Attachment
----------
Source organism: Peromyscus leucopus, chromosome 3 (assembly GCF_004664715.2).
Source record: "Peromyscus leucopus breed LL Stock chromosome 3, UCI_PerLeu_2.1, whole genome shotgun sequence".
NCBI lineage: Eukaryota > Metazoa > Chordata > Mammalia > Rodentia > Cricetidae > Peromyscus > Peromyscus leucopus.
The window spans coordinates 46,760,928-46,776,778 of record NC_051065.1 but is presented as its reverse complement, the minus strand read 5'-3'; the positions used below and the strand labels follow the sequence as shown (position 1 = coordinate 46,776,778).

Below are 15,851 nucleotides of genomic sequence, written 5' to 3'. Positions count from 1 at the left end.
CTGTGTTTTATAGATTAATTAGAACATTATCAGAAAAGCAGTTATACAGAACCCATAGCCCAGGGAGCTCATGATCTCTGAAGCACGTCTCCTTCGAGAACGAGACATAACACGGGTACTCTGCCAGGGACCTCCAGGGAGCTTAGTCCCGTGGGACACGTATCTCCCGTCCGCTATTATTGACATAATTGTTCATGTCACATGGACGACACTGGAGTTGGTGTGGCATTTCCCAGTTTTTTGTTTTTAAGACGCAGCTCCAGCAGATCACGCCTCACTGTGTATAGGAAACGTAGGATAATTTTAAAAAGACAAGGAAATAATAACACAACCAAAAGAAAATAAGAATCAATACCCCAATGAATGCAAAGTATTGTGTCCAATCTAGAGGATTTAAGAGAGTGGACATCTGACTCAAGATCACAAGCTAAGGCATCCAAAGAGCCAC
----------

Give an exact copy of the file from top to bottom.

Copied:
Source organism: Peromyscus leucopus, chromosome 3 (assembly GCF_004664715.2).
Source record: "Peromyscus leucopus breed LL Stock chromosome 3, UCI_PerLeu_2.1, whole genome shotgun sequence".
NCBI lineage: Eukaryota > Metazoa > Chordata > Mammalia > Rodentia > Cricetidae > Peromyscus > Peromyscus leucopus.
The window spans coordinates 46,760,928-46,776,778 of record NC_051065.1 but is presented as its reverse complement, the minus strand read 5'-3'; the positions used below and the strand labels follow the sequence as shown (position 1 = coordinate 46,776,778).

Below are 15,851 nucleotides of genomic sequence, written 5' to 3'. Positions count from 1 at the left end.
CTGTGTTTTATAGATTAATTAGAACATTATCAGAAAAGCAGTTATACAGAACCCATAGCCCAGGGAGCTCATGATCTCTGAAGCACGTCTCCTTCGAGAACGAGACATAACACGGGTACTCTGCCAGGGACCTCCAGGGAGCTTAGTCCCGTGGGACACGTATCTCCCGTCCGCTATTATTGACATAATTGTTCATGTCACATGGACGACACTGGAGTTGGTGTGGCATTTCCCAGTTTTTTGTTTTTAAGACGCAGCTCCAGCAGATCACGCCTCACTGTGTATAGGAAACGTAGGATAATTTTAAAAAGACAAGGAAATAATAACACAACCAAAAGAAAATAAGAATCAATACCCCAATGAATGCAAAGTATTGTGTCCAATCTAGAGGATTTAAGAGAGTGGACATCTGACTCAAGATCACAAGCTAAGGCATCCAAAGAGCCAC